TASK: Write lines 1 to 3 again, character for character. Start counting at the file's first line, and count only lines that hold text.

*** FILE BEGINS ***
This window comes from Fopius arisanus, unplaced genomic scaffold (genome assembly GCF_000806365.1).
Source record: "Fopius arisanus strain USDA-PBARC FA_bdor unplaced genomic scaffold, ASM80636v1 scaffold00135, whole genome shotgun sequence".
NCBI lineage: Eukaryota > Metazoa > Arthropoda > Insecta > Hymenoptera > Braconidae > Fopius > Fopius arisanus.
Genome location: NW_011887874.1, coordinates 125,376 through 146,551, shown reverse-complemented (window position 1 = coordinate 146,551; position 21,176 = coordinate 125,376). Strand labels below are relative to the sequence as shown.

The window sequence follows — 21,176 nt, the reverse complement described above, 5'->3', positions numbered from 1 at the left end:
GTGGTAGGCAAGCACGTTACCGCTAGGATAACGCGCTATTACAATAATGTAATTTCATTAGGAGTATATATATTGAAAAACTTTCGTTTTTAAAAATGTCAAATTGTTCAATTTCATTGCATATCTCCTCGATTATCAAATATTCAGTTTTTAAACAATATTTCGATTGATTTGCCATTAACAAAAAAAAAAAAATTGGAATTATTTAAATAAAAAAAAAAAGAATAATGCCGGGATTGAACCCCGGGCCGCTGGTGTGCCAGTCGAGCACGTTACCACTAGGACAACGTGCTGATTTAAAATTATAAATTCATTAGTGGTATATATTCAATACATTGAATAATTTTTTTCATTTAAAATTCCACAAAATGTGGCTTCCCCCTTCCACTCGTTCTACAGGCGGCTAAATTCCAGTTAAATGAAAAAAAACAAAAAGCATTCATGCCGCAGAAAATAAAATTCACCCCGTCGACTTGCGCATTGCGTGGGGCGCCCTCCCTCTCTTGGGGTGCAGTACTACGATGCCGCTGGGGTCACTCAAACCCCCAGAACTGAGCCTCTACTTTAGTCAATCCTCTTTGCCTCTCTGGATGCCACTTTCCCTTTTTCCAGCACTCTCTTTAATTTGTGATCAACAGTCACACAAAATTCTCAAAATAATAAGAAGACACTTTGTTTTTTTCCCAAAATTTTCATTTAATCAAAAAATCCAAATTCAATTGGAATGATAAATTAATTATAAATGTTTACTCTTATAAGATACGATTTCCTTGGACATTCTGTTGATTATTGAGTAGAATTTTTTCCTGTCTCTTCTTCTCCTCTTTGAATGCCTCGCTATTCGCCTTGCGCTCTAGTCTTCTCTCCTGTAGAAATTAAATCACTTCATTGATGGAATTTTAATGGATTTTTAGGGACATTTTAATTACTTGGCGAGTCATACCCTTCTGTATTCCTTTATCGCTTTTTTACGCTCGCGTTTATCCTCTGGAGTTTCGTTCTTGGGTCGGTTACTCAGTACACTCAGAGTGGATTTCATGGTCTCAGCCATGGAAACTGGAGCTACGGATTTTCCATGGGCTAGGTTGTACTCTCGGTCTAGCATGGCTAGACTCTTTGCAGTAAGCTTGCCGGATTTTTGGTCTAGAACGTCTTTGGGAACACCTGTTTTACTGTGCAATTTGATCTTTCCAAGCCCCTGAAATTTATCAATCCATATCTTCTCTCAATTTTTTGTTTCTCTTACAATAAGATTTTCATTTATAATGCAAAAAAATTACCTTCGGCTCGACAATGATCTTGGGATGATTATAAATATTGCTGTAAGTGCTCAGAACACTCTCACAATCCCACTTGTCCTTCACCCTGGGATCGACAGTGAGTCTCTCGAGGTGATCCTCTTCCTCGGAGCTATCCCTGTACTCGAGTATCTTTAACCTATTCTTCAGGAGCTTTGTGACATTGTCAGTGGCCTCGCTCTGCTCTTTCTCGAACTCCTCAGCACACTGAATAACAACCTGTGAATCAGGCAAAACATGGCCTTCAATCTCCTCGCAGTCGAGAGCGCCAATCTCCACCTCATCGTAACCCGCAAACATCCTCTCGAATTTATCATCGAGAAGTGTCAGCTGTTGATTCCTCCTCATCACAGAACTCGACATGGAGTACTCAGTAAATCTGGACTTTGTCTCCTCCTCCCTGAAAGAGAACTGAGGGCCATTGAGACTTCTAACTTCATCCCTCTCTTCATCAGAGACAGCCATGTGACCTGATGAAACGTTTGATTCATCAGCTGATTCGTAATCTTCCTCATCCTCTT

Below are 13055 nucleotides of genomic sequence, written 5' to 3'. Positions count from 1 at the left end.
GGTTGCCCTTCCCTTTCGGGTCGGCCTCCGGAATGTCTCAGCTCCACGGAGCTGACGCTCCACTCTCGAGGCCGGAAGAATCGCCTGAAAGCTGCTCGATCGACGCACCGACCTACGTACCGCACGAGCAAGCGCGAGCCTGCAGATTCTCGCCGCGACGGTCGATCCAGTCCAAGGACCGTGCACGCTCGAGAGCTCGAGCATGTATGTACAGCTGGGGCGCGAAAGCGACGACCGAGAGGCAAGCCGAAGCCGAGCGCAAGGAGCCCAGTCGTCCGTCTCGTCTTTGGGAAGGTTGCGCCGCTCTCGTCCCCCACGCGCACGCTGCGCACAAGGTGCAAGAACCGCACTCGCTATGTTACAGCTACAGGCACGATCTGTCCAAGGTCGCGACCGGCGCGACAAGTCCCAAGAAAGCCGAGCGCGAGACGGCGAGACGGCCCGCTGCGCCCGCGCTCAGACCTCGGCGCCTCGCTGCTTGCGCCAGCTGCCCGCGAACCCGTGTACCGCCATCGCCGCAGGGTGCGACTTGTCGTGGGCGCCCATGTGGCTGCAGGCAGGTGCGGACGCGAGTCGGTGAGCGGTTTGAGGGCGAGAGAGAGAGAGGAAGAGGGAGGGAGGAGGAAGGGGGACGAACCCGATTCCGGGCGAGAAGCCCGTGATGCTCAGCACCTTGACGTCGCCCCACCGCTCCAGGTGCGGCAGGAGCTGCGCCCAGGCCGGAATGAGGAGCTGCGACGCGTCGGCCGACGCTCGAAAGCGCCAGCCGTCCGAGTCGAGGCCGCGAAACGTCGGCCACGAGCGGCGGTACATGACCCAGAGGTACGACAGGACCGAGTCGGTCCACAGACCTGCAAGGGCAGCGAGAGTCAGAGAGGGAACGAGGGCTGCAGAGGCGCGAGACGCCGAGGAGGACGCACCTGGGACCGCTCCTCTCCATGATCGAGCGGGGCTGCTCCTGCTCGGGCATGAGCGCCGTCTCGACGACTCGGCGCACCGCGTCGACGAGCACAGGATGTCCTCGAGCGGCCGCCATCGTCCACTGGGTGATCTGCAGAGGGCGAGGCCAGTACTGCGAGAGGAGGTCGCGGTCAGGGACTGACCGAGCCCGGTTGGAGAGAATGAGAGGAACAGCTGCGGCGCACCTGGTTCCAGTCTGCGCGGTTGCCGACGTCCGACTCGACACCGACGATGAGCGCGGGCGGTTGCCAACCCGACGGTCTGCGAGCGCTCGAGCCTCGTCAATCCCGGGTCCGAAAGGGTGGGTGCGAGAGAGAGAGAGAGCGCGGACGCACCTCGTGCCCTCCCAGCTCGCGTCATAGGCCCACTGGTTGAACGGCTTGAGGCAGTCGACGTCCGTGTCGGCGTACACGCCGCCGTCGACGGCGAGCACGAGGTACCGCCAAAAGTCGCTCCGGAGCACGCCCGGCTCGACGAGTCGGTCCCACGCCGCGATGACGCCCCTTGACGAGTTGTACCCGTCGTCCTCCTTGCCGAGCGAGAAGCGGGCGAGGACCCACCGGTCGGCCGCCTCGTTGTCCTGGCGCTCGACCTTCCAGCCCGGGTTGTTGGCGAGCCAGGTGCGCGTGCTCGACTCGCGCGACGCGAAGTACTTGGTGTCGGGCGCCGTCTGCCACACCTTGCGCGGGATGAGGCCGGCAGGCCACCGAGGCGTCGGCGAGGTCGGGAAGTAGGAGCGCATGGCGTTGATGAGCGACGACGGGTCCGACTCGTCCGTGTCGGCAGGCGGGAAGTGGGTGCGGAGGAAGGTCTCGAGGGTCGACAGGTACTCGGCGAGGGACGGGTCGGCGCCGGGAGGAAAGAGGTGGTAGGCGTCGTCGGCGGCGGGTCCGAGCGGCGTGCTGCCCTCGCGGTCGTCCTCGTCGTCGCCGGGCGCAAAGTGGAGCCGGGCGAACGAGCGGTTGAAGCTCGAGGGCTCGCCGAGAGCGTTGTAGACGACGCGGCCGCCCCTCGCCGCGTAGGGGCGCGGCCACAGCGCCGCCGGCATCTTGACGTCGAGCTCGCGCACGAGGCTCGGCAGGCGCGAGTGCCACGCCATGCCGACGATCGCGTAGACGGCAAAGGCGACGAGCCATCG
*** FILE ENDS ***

This window comes from Fopius arisanus, unplaced genomic scaffold (genome assembly GCF_000806365.1).
Source record: "Fopius arisanus strain USDA-PBARC FA_bdor unplaced genomic scaffold, ASM80636v1 scaffold00135, whole genome shotgun sequence".
NCBI lineage: Eukaryota > Metazoa > Arthropoda > Insecta > Hymenoptera > Braconidae > Fopius > Fopius arisanus.